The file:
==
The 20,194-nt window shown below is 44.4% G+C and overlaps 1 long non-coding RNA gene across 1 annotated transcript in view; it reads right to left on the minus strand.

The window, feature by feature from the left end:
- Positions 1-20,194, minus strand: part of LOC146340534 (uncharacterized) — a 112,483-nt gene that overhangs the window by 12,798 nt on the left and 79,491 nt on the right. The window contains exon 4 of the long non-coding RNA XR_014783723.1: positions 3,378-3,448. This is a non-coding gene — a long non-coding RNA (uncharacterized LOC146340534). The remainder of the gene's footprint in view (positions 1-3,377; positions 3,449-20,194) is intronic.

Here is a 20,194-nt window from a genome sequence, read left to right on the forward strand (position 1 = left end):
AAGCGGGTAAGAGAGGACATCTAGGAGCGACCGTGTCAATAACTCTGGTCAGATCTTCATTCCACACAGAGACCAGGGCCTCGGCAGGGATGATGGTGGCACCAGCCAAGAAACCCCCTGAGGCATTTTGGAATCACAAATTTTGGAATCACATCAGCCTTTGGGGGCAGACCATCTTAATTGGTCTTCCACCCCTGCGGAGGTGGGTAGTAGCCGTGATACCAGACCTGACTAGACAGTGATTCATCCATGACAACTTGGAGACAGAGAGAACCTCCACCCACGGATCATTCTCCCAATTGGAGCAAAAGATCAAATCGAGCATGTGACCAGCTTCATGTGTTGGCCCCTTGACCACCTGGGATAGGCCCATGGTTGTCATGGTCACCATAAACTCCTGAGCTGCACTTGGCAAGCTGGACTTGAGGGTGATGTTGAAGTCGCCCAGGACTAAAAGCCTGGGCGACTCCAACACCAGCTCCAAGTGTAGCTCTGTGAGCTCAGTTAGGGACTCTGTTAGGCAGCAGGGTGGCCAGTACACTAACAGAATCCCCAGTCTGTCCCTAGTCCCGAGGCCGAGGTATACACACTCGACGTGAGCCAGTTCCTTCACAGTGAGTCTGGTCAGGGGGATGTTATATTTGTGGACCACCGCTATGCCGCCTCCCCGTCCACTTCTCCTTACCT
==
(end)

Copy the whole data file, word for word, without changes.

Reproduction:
The 20,194-nt window shown below is 44.4% G+C and overlaps 1 long non-coding RNA gene across 1 annotated transcript in view; it reads right to left on the minus strand.

The window, feature by feature from the left end:
- Positions 1-20,194, minus strand: part of LOC146340534 (uncharacterized) — a 112,483-nt gene that overhangs the window by 12,798 nt on the left and 79,491 nt on the right. The window contains exon 4 of the long non-coding RNA XR_014783723.1: positions 3,378-3,448. This is a non-coding gene — a long non-coding RNA (uncharacterized LOC146340534). The remainder of the gene's footprint in view (positions 1-3,377; positions 3,449-20,194) is intronic.

Here is a 20,194-nt window from a genome sequence, read left to right on the forward strand (position 1 = left end):
AAGCGGGTAAGAGAGGACATCTAGGAGCGACCGTGTCAATAACTCTGGTCAGATCTTCATTCCACACAGAGACCAGGGCCTCGGCAGGGATGATGGTGGCACCAGCCAAGAAACCCCCTGAGGCATTTTGGAATCACAAATTTTGGAATCACATCAGCCTTTGGGGGCAGACCATCTTAATTGGTCTTCCACCCCTGCGGAGGTGGGTAGTAGCCGTGATACCAGACCTGACTAGACAGTGATTCATCCATGACAACTTGGAGACAGAGAGAACCTCCACCCACGGATCATTCTCCCAATTGGAGCAAAAGATCAAATCGAGCATGTGACCAGCTTCATGTGTTGGCCCCTTGACCACCTGGGATAGGCCCATGGTTGTCATGGTCACCATAAACTCCTGAGCTGCACTTGGCAAGCTGGACTTGAGGGTGATGTTGAAGTCGCCCAGGACTAAAAGCCTGGGCGACTCCAACACCAGCTCCAAGTGTAGCTCTGTGAGCTCAGTTAGGGACTCTGTTAGGCAGCAGGGTGGCCAGTACACTAACAGAATCCCCAGTCTGTCCCTAGTCCCGAGGCCGAGGTATACACACTCGACGTGAGCCAGTTCCTTCACAGTGAGTCTGGTCAGGGGGATGTTATATTTGTGGACCACCGCTATGCCGCCTCCCCGTCCACTTCTCCTTACCT